The distances are great in Argentina. Another 17 hours on a bus, going due south from Mendoza to Bariloche. Long flights seem better; at least I don’t get jostled around so much in my seat when I fly. We had a few stops along the way to Bariloche to pick up other passengers.
Just after we left Mendoza at 9.00 PM on Sunday it rained quite a bit and yes, the roof of the bus leaked right over my seat. I had to use a blanket to hold the water off of me. It was a good, strong shower and luckily did not last too long. The rain wet the floor and all seats were taken so I could not switch seats. The crew had no answer to my predicament.
We stopped about 6 times for military controls along the way but nobody came into the bus to check out the passengers like they did on the bus to Iguazú falls. We were served dinner at 10 PM, breakfast at 7 AM and lunch at 1 PM on this trip. The food is similar to airline food with an Argentinean flavor. We had cookies and stale medialunas (croissants) for breakfast, for example). It was food to still one’s hunger, not to satify ones senses.
A speed alarm went off after one stop and could not be reset manually. Once the bus driver exceeds 90KM per hour, his speed limit, a red light comes on and a high pitched beeper sounds upstairs. The personnel tried to manually turn if off but it was stuck. So it beeped for a while, right above our seats, wailing at a high pitch that was actually painful for Carol. Luckily she had ear plugs handy. Only after the driver stopped the bus and restarted the engine did the buzzer reset itself and turn off.
The trip was butt numbing; my backside ached from sitting that long in a semi-reclining seat. I tried to sleep but fitting like a pretzel into the seat made it just a nap here and there. The landscape around us was the same flat landscape for miles and miles.
Route 40, the famous road we are now on, 5000 km of road from north to south, runs parallel to those expanses of monster volcanoes, most extinct but some still quite active. Near the town of Neuquén, the land started to change. This is the official gate city to Patagonia. From now on the Route 40 no longer runs straight but finds the easiest pass thru the foot hills of the mountains but always bearing south. It must have been some work to put in this road through the western part of Argentina. The terrain is unforgiving, the desert, hot and dry and very windy, the mountains twisty and undulating, seemingly forever.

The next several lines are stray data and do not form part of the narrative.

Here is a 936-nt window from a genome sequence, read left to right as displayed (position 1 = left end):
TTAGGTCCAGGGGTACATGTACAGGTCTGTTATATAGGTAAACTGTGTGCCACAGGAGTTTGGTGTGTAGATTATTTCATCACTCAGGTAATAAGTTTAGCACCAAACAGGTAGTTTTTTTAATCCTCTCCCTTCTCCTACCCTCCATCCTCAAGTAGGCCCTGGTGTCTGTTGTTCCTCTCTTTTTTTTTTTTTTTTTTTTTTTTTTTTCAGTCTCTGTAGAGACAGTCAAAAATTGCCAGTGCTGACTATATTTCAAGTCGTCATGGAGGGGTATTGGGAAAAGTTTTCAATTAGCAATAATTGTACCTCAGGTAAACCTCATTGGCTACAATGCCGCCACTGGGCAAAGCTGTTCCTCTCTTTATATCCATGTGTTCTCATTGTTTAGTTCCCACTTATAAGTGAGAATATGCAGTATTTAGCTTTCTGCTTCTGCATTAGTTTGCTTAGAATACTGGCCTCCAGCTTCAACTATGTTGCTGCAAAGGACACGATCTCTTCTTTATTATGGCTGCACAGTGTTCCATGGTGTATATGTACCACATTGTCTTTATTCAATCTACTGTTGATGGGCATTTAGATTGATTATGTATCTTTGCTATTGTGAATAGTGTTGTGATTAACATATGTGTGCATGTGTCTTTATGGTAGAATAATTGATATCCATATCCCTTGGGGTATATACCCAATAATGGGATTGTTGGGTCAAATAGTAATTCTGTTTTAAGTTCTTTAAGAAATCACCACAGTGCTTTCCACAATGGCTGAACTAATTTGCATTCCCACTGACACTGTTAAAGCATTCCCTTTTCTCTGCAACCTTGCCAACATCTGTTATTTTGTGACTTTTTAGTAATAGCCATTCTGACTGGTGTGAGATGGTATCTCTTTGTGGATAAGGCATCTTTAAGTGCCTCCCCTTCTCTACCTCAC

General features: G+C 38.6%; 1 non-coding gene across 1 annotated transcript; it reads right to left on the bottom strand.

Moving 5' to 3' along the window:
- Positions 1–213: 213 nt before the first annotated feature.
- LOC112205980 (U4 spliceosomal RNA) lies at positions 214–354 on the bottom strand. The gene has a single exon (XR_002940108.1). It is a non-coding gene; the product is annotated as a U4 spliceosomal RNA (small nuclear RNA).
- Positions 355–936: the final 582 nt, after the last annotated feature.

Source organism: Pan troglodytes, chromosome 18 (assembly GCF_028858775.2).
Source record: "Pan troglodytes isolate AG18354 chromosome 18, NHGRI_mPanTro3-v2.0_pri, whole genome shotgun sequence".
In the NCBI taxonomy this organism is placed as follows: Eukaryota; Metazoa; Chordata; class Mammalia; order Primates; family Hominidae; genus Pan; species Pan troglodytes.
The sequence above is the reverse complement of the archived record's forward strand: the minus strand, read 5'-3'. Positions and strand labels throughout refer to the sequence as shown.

We passed spots of dead poplar trees and gray,
This Volcano, Puyehue, southwest of Bariloche, has been erupting continuously since last July. Westerly winds make the ashes drift far into the land and sometimes block out the sun.
In this wild area of Argentina, the road is just one lane in each direction. Two vehicles can just about pass each other, there is not always room to pull off the side of the road, and there are just a few guard rails in the most dangerous spots. Since I sat in the driver’s seat but on the upper deck I had the same view as the driver. Sometimes the going was very tight, the curves difficult to negotiate. I noticed the bus driver cutting corners on steep curves,
Once we entered Patagonia, trees were more numerous and the bus now had to contend with curves upon curves. Once in a while we saw different trees, most of them I don’t know, but I recognized a few Monkey Puzzle trees.
I watched the road signs and still it said, 340 km. to Bariloche, then after some time 280 km. etc. We were getting closer. We crossed rivers, we passed blue/green lakes, and we saw in the west the 3000+ meter giant mountains looming with their white snow hats. On and on we drove until finally, at 2 pm we arrived at the Terminal de Omnibus in Bariloche. I am so glad we had Hostel reservation; I would not want to drive around in a taxi now, looking for accommodation after such a long trip. My body aches, my head is spinning, and I need sleep.